German Air Force Eurofighter EF2000 Typhoon S (30+73, cnGS0054) from JG73, wearing the picture of "Johannes Steinhoff". Johannes "Macki" Steinhoff (15 September 1913 – 21 February 1994) was a German Luftwaffe fighter ace of World War II, and later a senior West German Air Force officer and military commander of NATO. He played a significant role in rebuilding the post war Luftwaffe, eventually serving as chief of staff from 1966 – 1970 and then as chairman of NATO's Military Committee from 1971 – 1974.
Steinhoff was one of very few Luftwaffe pilots who survived to fly operationally through the whole of the war period 1939–45. He was also one of the highest-scoring pilots with 176 victories, and one of the first to fly the Messerschmitt Me 262 jet fighter in combat as a member of the famous aces squadron Jagdverband 44 led by Adolf Galland. Steinhoff was decorated with both the Oak Leaves and Swords to the Knight's Cross of the Iron Cross. He played a role in the so-called Fighter Pilots Conspiracy when several senior air force officers confronted Hermann Göring late in the war.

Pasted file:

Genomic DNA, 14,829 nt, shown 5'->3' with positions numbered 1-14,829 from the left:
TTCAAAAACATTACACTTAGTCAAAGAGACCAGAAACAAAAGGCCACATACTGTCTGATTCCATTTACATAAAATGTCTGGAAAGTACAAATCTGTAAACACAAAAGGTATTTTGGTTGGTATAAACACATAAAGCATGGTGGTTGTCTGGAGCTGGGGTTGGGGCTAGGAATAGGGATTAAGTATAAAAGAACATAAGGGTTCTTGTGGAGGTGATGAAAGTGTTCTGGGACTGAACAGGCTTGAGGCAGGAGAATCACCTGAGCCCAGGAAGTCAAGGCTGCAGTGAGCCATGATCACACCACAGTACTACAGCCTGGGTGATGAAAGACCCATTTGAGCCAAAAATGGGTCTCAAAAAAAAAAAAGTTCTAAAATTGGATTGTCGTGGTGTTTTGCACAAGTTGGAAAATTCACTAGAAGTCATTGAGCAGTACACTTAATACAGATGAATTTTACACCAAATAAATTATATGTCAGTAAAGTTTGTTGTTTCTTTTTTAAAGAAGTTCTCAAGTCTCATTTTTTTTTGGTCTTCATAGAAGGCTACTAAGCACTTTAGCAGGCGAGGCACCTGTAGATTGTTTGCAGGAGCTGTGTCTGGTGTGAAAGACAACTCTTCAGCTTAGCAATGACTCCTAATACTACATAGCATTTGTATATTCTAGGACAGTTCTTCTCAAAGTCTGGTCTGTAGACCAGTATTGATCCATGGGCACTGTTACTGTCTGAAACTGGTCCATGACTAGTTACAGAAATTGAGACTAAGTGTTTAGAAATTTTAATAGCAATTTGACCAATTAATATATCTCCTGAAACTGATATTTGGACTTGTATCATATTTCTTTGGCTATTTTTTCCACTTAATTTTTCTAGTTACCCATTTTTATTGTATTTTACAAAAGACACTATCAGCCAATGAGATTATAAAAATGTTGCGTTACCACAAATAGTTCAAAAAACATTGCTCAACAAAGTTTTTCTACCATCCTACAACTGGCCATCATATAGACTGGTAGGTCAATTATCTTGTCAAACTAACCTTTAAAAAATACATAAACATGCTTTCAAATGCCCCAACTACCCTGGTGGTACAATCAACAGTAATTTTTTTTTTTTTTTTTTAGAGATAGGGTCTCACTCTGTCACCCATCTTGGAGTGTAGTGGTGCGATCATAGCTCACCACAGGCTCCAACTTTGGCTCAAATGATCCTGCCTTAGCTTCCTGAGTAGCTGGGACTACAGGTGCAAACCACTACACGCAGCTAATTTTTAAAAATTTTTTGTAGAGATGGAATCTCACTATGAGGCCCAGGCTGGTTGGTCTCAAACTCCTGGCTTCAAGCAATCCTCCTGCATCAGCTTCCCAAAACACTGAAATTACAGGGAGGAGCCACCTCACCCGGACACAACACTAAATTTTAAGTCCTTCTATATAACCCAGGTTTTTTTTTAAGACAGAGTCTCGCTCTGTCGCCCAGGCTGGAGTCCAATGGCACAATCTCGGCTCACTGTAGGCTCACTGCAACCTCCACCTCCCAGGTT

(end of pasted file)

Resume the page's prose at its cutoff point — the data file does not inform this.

In 1990 the former Royal Air Force Gatow in Berlin Gatow, was named General Steinhoff Kaserne on being taken over by the German Federal Armed Forces. On 18 September 1997 the Jagdgeschwader 73 (fighter wing 73) of the German Air Force, was named "Steinhoff" in his honor. Steinhoff is one of only a handful of pilots honored in this way, along with Manfred von Richthofen and Max Immelmann.